Michel Loup’s Monoplane: Pas de Problème.

In 1853 Michel Loup published a short book “Solution Du Problème De La Locomotion Aérienne” book. In that work Loup proposed this quaint bird-form aircraft design propelled by two winged-shaped propellers. He stated “his plan of gliding through the air on four revolving wings”.

Detail of a drawing taken from Phillip Jarrett’s classic “Pioneer Aircraft: Early Aviation Before 1914”.


Zeppelin “Baby-Killers”: Limelights.

Precious Swedish film poster of the almost forgotten “The Sky Hawk” 1929 movie; one of the first through and through “talkie” motion picture. Among its goodies were the superb use of special effects, unlikely British fighters, chubby Zeppelins and a large-scale London miniature model.

Artist: Eric Rohman.

Boeing EC-135E ARIA: “My nose isn’t big. I just happen to have a very small head”.

The ARIA marries two subjects very dear to me: early space exploration and aircraft “ugliness”. The original Apollo Range Instrumentation Aircraft were C-135B cargo aircraft modified into EC-135N to provide tracking & telemetry in support of the US space program during those epic the late 1960s/early 1970s. Later renamed “Advanced” instead of “Apollo” at the end of that program the ARIA’s continued to provide service in space/missile related duties until they became redundant in the middle 1990s.
The heart of the ARIA systems was its 7ft diameter two-axis steerable antenna, a “world’s largest”. The antenna was located in this humongous 10ft diameter nose. A nose both hilarious and draggy, its nickname “Jimmy Durante” was well-deserved.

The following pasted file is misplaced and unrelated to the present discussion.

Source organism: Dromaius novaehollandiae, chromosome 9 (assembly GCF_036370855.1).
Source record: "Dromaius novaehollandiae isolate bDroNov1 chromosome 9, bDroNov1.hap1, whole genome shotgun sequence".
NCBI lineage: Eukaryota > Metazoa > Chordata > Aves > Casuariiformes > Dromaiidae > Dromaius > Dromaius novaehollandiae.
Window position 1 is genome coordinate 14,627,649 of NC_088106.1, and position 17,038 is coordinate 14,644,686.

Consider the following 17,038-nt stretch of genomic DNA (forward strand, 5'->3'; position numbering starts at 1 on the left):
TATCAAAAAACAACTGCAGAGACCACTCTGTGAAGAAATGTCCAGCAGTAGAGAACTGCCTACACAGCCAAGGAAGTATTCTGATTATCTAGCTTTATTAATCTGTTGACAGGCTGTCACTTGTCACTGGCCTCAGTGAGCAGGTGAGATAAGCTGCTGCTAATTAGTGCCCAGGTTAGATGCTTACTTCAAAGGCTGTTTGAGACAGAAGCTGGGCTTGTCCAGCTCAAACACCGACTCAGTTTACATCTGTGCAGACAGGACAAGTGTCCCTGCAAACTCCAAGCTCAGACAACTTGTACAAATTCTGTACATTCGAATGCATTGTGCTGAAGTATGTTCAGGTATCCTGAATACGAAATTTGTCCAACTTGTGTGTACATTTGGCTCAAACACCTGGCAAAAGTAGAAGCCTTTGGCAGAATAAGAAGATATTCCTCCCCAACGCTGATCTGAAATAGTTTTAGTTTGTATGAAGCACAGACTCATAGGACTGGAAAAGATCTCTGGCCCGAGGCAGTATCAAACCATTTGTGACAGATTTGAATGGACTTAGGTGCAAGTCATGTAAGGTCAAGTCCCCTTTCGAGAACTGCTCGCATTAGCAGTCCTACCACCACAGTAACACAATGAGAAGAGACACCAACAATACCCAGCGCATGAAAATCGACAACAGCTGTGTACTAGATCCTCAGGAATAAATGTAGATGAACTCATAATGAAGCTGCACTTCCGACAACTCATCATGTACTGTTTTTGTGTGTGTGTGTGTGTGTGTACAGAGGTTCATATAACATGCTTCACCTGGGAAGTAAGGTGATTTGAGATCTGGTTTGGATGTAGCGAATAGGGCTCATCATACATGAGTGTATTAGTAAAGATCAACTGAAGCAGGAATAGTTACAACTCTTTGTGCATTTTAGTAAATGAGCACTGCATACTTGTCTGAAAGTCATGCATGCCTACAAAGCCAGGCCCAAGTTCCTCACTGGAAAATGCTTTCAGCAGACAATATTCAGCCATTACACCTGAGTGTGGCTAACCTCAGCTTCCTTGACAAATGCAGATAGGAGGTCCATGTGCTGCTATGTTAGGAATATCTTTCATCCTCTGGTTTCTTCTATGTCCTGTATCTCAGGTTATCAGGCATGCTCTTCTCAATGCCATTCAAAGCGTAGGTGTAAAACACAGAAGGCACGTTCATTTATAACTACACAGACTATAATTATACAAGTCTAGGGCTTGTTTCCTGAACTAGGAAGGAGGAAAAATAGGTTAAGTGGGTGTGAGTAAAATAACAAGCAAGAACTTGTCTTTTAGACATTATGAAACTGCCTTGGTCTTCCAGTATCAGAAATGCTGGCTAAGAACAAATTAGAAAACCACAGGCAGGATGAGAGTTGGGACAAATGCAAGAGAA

In this photo, “Droop Snoot”, an EC-135E on display at the USAF Museum. The -E was the original -N model re-engined with P&W TF33 turbofans.

Another C-135’s nose proboscis.

Friedel-Ursinus (B.1092/14): In the beginning….

The unusual G.I started the family of Gotha’s heavy bombers, a company name that became (in-)famous in that business. The B.1092/14 was designed by Oskar Ursinus, the founder and editor of the seminal Flugsport magazine, and Major Friedel. The main peculiarity of this biplane design was that its fuselage was attached to the upper wing instead of the usual lower one. Its two engines were placed close together on the lower wing to minimize, it seems, the asymmetrical thrust in case of engine failure.
The Friedel-Ursinus prototype made its maiden flight in early 1915 and its tests showed the need of some improvements. After a few modifications Gotha Waggonfabrik decided to produce a very modest number of them (around 20). Its operational story is obscure, but one thing is certain: they weren’t loved. Gotha chose to follow a more conventional layout for their later “G” bombers.

The bizarre shape of the B 1092/14 flying overhead us. Its utterly German-looking aerodynamically balanced ailerons were one of the improvements applied after the initial tests.

Butler & Edwards Steam Plane: V-ictorian ∆.

James W. Butler and Edmund Edwards registered in 1867 a patent for this sharp, delta-wing aeroplane. Based obviously in the classic “paper aircraft”, its creators even considered the addition of a sort of steam engine to produce a surprisingly modern-looking “jet” design. The patent also included a launching carriage and the description of the control system: shifting the center of gravity through the displacement of the control nacelle.

Valencian sequel(?).

Convair B-58 Hustler: Burn, Baby, Burn.

GIF taken from “Convair B-58 Hustler, Champion of Champions”. This sublime Cold War propaganda film was narrated by the veteran actor and Brig Gen (USAF Reserve) James Stewart.
Our Hustler is practicing a “high speed on the deck” mission in an “Oil Burner” route. That name designated, at that time, the areas authorized in the US to fly low-level training missions. They acquired the “Oil Burner” name because jet engines were very smoky back then.